That's what the UK's cyber intelligence agency Government Communications Headquarters (GCHQ) first posted on Twitter after it officially joined the social networking site on Monday.
"In joining social media GCHQ can use its own voice to talk directly about the important work we do in keeping Britain safe," Andrew Pike, director of communications at GCHQ, said in a statement.
It is the first of the UK's three agencies — the others being the National Fraud Intelligence Bureau (NFIB) and the Secret Intelligence Service (SIS) or MI6 — to send out a tweet, TechCrunch noted.
GCHQ is hoping to provide more transparency by signing up for Twitter, but the agency has also promised quizzes, info on the work it does for the UK and regular debates, according to the Telegraph.
"We know that some will say we're joining the Twitter party slightly late but we're the first intelligence agency in the UK to do this and it's a big step for the organization as we become more open about the work we do to keep Britain safe," an agency spokesman said.
"We want GCHQ to be more accessible and to help the public understand more about our work, whilst also reaching out to the technical community and adding our voice to social media conversations about technology, maths, cyber security and other topics where we have a view."
Hello, world. https://t.co/SROtSsE8KB
— GCHQ (@GCHQ) May 16, 2016
However, Twitter users expecting the GCHQ to divulge its secrets online will be supremely disappointed.
"Some things have to stay secret — sorry — so we won't be providing intelligence updates or giving away tradecraft but we will be tweeting about our history, mission outcomes, languages, maths, cyber security, technology and innovation, information about GCHQ in general, job opportunities and yes, there will be puzzles!" the spokesman explained.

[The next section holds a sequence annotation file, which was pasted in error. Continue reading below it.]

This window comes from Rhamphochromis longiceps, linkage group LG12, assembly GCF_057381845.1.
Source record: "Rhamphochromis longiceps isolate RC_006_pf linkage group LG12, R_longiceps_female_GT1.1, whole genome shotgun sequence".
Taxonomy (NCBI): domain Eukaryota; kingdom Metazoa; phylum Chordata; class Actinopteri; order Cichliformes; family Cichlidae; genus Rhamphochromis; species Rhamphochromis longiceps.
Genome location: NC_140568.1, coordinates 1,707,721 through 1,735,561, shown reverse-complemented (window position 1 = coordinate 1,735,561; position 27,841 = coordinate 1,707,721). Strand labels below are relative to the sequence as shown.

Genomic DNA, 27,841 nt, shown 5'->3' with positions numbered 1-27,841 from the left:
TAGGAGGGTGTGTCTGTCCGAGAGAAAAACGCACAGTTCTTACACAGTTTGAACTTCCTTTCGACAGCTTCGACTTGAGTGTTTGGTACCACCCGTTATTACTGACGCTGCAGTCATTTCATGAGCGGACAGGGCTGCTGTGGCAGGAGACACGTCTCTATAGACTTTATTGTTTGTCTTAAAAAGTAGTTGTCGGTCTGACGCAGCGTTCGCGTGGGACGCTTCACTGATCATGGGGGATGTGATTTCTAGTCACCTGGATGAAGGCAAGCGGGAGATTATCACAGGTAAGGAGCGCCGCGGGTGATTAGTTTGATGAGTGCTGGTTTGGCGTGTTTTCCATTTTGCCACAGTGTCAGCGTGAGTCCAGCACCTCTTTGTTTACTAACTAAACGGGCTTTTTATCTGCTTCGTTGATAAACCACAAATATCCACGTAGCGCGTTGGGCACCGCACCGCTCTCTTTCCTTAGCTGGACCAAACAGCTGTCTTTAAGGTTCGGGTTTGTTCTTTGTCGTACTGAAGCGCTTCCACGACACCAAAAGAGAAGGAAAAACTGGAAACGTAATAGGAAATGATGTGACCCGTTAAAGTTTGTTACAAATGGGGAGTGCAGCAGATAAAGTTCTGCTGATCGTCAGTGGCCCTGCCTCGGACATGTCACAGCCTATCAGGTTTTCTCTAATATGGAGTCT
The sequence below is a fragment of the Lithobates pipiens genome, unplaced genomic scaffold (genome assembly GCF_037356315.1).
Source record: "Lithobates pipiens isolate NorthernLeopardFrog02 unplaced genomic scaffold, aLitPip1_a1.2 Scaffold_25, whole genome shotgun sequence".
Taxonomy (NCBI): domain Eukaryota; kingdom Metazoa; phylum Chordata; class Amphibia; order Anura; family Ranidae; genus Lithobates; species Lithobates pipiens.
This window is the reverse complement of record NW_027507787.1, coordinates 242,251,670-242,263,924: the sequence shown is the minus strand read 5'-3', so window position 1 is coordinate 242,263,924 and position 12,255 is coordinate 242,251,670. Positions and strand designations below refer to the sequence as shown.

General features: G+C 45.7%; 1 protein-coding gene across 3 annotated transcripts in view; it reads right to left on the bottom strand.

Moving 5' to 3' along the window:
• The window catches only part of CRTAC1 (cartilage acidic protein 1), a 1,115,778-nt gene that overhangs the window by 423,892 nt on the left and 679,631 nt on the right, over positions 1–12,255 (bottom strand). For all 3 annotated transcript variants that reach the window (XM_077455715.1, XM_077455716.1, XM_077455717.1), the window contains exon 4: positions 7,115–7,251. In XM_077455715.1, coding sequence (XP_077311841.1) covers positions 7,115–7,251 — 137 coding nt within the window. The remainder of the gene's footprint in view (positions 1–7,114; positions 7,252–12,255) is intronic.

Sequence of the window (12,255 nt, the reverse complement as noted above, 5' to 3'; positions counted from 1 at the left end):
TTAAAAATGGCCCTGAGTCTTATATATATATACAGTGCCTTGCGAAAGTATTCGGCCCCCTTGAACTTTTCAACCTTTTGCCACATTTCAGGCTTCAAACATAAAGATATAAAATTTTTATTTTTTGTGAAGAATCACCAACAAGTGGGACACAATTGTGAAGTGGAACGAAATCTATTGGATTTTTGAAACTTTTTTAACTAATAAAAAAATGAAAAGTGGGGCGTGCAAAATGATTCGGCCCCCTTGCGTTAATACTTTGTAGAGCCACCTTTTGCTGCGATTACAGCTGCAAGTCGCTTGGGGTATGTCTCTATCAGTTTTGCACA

The agency will also use the Twitter account to share events, publications, news sites and opinion articles. The account already has more than 10,000 followers since it first launched, and has only followed 59 Twitter users so far, including the official James Bond page.
GCHQ has yet to follow Edward Snowden, the former National Security Agency contractor who made headlines in 2013 for leaking classified information about the agency. He officially entered the Twittersphere back in September.
The first tweet sparked jokes about the agency following people online, with many thanking them for finally joining, instead of spying on Twitter users:
Welcome to Twitter @GCHQ . It's been nice having you listen to us all this time... :) https://t.co/j8rHri3R2g — Mark Sabah (@MarkSabah) May 16, 2016
Other users tweeted a GIF of Adele belting out, "Hello from the outside ..."
. @GCHQ pic.twitter.com/zr6FnHByYo — James Ball (@jamesrbuk) May 16, 2016